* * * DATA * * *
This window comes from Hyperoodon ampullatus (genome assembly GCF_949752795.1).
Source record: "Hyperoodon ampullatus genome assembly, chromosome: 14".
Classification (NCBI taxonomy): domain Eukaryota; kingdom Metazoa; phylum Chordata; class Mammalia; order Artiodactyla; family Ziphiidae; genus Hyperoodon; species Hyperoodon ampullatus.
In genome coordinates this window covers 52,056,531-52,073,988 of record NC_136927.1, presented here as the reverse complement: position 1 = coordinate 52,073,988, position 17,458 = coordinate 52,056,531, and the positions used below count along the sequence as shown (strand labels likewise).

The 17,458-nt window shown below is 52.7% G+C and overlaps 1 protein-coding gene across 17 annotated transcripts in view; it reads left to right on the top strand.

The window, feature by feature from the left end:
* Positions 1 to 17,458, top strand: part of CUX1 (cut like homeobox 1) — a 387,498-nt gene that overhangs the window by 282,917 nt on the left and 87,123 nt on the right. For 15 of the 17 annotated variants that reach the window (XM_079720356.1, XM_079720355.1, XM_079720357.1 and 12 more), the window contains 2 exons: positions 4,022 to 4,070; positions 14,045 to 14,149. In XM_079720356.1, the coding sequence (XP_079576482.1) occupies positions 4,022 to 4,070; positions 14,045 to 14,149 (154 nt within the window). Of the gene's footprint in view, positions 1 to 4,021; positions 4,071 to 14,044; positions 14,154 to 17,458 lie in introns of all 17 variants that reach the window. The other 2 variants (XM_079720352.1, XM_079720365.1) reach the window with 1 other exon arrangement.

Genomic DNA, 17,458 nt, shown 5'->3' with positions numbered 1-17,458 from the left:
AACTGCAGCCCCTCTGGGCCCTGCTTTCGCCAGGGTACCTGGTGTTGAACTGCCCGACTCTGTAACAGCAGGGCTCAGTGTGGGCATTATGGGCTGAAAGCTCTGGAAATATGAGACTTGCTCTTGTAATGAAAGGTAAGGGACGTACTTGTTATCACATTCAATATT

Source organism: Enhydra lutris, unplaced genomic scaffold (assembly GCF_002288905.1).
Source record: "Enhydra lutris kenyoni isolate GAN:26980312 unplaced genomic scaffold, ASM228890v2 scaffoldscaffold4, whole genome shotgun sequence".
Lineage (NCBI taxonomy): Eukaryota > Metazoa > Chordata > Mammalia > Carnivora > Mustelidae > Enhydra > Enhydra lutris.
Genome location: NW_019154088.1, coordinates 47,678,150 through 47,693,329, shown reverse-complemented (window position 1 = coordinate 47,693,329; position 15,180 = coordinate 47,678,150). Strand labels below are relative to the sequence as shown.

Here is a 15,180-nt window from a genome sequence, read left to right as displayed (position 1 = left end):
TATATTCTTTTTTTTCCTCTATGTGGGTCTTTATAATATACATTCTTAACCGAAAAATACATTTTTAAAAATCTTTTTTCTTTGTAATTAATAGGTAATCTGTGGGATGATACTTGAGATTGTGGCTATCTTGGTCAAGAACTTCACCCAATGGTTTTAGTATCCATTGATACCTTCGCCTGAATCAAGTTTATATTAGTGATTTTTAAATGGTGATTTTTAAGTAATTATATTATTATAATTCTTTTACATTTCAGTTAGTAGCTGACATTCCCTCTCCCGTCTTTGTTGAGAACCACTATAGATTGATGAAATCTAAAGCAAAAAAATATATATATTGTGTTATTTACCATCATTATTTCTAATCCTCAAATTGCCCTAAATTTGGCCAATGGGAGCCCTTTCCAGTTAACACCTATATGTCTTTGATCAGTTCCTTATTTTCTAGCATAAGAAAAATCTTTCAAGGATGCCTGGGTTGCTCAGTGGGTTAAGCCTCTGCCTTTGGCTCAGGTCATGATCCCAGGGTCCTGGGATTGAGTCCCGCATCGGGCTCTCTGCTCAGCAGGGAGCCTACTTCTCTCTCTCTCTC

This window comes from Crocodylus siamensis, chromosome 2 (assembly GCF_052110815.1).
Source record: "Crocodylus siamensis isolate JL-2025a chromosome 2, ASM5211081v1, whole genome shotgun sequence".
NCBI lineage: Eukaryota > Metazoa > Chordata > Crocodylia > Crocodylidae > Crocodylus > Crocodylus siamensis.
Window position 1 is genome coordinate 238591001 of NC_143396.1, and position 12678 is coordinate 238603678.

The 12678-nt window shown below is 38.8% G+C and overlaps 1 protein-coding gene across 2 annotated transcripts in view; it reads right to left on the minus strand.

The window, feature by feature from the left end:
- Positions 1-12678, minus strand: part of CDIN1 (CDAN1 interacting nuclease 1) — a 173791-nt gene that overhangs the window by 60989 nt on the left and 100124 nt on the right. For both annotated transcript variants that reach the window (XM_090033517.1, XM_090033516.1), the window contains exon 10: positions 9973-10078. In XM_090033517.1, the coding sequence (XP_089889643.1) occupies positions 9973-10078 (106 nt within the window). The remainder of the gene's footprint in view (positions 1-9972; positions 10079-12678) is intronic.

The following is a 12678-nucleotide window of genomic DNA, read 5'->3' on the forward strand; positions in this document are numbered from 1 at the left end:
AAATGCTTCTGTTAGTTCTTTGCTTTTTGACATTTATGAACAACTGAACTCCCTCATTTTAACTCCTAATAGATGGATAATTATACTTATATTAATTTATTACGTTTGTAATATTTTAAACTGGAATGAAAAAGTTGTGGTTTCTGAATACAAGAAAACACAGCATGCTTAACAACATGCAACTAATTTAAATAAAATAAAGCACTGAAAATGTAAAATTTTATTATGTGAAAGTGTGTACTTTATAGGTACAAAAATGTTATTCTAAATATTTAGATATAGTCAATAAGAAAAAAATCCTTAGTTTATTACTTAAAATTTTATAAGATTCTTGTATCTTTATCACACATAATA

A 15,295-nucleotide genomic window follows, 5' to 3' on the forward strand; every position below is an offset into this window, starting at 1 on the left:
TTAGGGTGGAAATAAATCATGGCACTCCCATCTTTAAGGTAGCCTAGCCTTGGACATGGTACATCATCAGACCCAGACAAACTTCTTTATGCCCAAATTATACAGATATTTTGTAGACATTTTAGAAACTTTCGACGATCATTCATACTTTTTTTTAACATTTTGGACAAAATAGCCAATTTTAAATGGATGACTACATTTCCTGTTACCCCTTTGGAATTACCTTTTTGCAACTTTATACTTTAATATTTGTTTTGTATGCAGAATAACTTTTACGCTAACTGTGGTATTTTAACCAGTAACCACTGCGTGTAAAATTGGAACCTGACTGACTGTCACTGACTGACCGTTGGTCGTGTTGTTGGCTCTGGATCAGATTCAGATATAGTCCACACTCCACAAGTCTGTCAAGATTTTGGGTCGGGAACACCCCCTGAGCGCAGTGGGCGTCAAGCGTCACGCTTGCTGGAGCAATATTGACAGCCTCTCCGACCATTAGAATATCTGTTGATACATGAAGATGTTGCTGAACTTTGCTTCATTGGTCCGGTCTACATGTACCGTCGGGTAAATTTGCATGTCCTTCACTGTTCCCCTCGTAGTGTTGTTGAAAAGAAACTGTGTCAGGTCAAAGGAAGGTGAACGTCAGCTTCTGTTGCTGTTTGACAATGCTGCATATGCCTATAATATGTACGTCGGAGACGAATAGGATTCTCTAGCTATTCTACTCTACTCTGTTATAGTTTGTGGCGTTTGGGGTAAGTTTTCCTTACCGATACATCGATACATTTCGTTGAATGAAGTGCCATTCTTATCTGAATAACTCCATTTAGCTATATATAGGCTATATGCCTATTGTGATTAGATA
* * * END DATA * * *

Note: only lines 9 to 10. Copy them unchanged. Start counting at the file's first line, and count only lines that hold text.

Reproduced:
AACTGCAGCCCCTCTGGGCCCTGCTTTCGCCAGGGTACCTGGTGTTGAACTGCCCGACTCTGTAACAGCAGGGCTCAGTGTGGGCATTATGGGCTGAAAGCTCTGGAAATATGAGACTTGCTCTTGTAATGAAAGGTAAGGGACGTACTTGTTATCACATTCAATATT

Source organism: Enhydra lutris, unplaced genomic scaffold (assembly GCF_002288905.1).